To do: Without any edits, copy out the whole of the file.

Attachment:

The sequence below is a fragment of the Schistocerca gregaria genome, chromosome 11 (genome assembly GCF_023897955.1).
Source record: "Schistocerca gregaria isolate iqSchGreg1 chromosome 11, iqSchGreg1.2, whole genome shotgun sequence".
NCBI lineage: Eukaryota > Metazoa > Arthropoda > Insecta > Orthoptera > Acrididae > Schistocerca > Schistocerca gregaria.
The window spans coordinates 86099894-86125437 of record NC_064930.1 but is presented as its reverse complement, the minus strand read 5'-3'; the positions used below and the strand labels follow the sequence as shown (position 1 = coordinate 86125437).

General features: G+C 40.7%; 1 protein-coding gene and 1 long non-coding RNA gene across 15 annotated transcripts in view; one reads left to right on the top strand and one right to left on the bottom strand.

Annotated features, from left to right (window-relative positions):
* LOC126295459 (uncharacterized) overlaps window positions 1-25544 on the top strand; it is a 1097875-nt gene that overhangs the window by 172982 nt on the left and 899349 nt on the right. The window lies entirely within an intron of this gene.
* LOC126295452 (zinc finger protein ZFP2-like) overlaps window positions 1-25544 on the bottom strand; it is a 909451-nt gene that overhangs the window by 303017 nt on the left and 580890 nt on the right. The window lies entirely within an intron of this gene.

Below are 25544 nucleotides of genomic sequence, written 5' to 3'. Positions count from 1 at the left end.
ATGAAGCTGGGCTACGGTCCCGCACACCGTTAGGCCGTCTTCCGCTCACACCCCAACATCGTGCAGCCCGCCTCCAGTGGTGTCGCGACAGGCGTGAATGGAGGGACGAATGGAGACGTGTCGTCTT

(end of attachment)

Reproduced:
The sequence below is a fragment of the Schistocerca gregaria genome, chromosome 11 (genome assembly GCF_023897955.1).
Source record: "Schistocerca gregaria isolate iqSchGreg1 chromosome 11, iqSchGreg1.2, whole genome shotgun sequence".
NCBI lineage: Eukaryota > Metazoa > Arthropoda > Insecta > Orthoptera > Acrididae > Schistocerca > Schistocerca gregaria.
The window spans coordinates 86099894-86125437 of record NC_064930.1 but is presented as its reverse complement, the minus strand read 5'-3'; the positions used below and the strand labels follow the sequence as shown (position 1 = coordinate 86125437).

General features: G+C 40.7%; 1 protein-coding gene and 1 long non-coding RNA gene across 15 annotated transcripts in view; one reads left to right on the top strand and one right to left on the bottom strand.

Annotated features, from left to right (window-relative positions):
* LOC126295459 (uncharacterized) overlaps window positions 1-25544 on the top strand; it is a 1097875-nt gene that overhangs the window by 172982 nt on the left and 899349 nt on the right. The window lies entirely within an intron of this gene.
* LOC126295452 (zinc finger protein ZFP2-like) overlaps window positions 1-25544 on the bottom strand; it is a 909451-nt gene that overhangs the window by 303017 nt on the left and 580890 nt on the right. The window lies entirely within an intron of this gene.

Below are 25544 nucleotides of genomic sequence, written 5' to 3'. Positions count from 1 at the left end.
ATGAAGCTGGGCTACGGTCCCGCACACCGTTAGGCCGTCTTCCGCTCACACCCCAACATCGTGCAGCCCGCCTCCAGTGGTGTCGCGACAGGCGTGAATGGAGGGACGAATGGAGACGTGTCGTCTT